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dc.contributor.authorSong, Hailongeng
dc.contributor.authorChen, Meieng
dc.contributor.authorChen, Cheneng
dc.contributor.authorCui, Jiankuneng
dc.contributor.authorJohnson, Catherineeng
dc.contributor.authorCheng, Jianlineng
dc.contributor.authorWang, Xiaowaneng
dc.contributor.authorSwerdlow, Russell H.eng
dc.contributor.authorDePalma, Ralpheng
dc.contributor.authorXia, Weimingeng
dc.contributor.authorGu, Zezongeng
dc.contributor.meetingnameHealth Sciences Research Day (2018 : University of Missouri)eng
dc.date.issued2018eng
dc.description.abstractService members during military actions or combat training are frequently exposed to primary blasts by weaponry. Most studies have investigated moderate or severe brain injuries from blasts generating overpressures over 100-kPa, while understanding the pathophysiology of low-intensity blast (LIB)-induced mild traumatic brain injury (mTBI) leading to neurological deficits remains elusive. Our recent studies, using an open-field LIB-induced mTBI mouse model with an peak overpressure at 46.6-kPa, demonstrated behavioral impairments and brain nanoscale damages, notably mitochondrial and axonal ultrastructural changes. In this study, we used tandem mass tagged (TMT) quantitative proteomics and bioinformatics analysis to seek insights into the molecular mechanisms underlying ultrastructural pathology. Changes in global- and phospho-proteomes were determined at 3 and 24 hours, 7 and 30 days post injury (DPI), and to investigate the biochemical and molecular correlates of mitochondrial dysfunction. Results showed striking dynamic changes in a total of 2216 global and 459 phosphorylated proteins at vary time points after blast. Disruption of key canonical pathways included evidence of mitochondrial dysfunction, oxidative stress, axonal/cytoskeletal/synaptic dysregulation, and neurodegeneration. Bioinformatic analysis identified blast induced trends in networks related to cellular growth/development/movement/assembly and cell-to-cell signaling interactions. With observations of proteomic changes, we found LIB-induced oxidative stress associated with mitochondrial dysfunction mainly at 7 and 30 DPI. These dysfunctions included impaired fission-fusion dynamics, diminished mitophagy, decreased oxidative phosphorylation, and compensated respiration-relevant enzyme activities. Insights on the early pahtogenesis of primary LIB-induced brain damage provide a template for further characterization of its chronic effects, identification of potential biomarkers and targets for intervention.eng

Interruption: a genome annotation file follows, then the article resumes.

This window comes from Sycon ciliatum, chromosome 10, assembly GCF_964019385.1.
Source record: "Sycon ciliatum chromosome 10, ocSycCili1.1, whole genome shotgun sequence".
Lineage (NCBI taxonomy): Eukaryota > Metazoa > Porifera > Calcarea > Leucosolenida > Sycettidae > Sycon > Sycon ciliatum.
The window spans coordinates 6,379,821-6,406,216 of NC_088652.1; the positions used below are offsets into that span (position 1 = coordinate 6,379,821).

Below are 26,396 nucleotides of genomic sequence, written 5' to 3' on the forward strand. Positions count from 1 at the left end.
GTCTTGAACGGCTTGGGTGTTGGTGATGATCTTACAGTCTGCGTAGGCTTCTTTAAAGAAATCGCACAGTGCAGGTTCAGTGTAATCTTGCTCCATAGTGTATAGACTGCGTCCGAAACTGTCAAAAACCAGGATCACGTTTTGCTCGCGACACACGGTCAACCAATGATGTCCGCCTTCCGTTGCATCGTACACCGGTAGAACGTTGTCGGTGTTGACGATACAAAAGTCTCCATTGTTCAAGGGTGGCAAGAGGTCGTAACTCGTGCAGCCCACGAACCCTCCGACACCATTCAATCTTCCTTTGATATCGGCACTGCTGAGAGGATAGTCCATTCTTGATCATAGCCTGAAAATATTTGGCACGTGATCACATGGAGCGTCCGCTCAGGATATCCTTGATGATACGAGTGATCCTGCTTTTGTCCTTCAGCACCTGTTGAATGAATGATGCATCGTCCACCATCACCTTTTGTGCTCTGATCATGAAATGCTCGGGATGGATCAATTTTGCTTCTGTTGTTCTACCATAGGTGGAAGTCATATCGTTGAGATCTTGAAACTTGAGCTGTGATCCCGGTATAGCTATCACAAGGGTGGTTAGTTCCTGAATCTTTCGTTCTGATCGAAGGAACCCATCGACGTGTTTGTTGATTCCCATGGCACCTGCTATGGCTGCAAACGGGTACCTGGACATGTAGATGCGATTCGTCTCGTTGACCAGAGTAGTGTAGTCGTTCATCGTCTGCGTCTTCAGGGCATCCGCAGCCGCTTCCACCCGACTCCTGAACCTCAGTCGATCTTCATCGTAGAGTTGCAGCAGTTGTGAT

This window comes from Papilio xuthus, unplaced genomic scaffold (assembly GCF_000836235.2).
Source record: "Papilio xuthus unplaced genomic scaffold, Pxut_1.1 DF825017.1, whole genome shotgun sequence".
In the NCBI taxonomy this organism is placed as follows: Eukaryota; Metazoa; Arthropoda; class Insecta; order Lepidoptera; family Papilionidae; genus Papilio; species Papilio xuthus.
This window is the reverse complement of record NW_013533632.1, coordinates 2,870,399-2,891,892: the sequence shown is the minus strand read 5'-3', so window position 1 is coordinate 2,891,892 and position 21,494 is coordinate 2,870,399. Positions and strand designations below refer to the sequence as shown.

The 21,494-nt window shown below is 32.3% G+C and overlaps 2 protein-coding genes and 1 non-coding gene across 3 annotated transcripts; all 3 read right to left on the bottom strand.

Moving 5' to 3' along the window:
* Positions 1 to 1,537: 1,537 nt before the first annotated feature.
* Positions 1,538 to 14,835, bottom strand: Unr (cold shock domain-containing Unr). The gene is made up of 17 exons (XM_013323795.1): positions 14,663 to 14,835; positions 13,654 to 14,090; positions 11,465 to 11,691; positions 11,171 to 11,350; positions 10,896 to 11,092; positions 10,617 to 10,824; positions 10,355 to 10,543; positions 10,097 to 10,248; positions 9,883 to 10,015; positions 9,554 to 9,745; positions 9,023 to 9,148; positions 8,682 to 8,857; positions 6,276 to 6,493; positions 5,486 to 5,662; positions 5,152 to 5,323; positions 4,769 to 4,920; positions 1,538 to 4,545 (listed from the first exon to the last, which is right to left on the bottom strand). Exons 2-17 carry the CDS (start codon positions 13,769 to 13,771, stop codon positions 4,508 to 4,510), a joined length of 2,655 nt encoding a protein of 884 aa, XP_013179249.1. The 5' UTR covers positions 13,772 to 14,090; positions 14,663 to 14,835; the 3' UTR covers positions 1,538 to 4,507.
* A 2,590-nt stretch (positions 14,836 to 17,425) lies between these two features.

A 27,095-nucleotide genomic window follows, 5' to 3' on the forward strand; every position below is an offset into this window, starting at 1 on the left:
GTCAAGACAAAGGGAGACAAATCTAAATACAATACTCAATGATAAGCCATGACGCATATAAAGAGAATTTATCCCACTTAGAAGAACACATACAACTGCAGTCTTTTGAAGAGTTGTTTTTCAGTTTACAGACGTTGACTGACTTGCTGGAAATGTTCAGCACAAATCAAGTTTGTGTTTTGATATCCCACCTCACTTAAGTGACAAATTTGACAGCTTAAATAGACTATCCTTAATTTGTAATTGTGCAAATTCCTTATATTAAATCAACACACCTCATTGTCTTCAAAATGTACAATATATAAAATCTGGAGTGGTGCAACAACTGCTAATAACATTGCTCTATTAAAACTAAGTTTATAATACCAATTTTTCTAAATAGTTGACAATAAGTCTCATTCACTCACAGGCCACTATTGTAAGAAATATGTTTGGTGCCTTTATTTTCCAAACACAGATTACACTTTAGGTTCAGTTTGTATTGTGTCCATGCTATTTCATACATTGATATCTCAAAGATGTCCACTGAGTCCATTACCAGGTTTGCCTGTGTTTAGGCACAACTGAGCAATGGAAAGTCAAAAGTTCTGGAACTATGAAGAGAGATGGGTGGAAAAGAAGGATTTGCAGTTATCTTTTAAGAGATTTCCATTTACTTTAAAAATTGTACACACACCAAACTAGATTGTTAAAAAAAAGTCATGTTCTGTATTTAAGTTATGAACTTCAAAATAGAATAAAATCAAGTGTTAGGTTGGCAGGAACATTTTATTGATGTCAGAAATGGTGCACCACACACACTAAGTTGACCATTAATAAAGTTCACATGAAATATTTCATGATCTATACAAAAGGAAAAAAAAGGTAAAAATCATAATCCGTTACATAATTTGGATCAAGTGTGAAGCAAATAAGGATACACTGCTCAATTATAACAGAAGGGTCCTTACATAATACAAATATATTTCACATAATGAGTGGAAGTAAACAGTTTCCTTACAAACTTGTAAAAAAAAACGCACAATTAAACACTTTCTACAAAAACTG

dc.description.statementofresponsibilityHailong song (1), Mei Chen (6), Chen Chen (2), Jiankun Cui (1,7), Catherine Johnson (3), Jianlin Cheng (2), Xiaowan Wang (4), Russell H. Swerdlow (4), Ralph DePalma (5), Weiming Xia (6), Zezong Gu (1,7) ; 1. Department of Pathology & Anatomical Sciences, University of Missouri School of Medicine; 2. Department of Computer Sciences, University of Missouri; 3. Department of Mining and Nuclear Engineering, Missouri University of Science and Technology; 4. Department of Neurology, University of Kansas Medical Center; 5. Office of Research and Development, Department of Veterans Affairs; 6. Bedford VA Medical Center; 7. Truman VA Hospital Research Serviceeng
dc.format.extent1 postereng
dc.identifier.urihttps://hdl.handle.net/10355/66595
dc.languageEnglisheng
dc.relation.ispartofcommunityUniversity of Missouri--Columbia. Health Sciences Research Dayeng
dc.rightsOpenAccess.eng
dc.rights.licenseThis work is licensed under a Creative Commons Attribution-NonCommercial-NoDerivs 3.0 License.eng
dc.titleProteomic analysis and biochemical correlates of mitochondrial dysfunction following low-intensity primary blast exposureeng
dc.typePostereng


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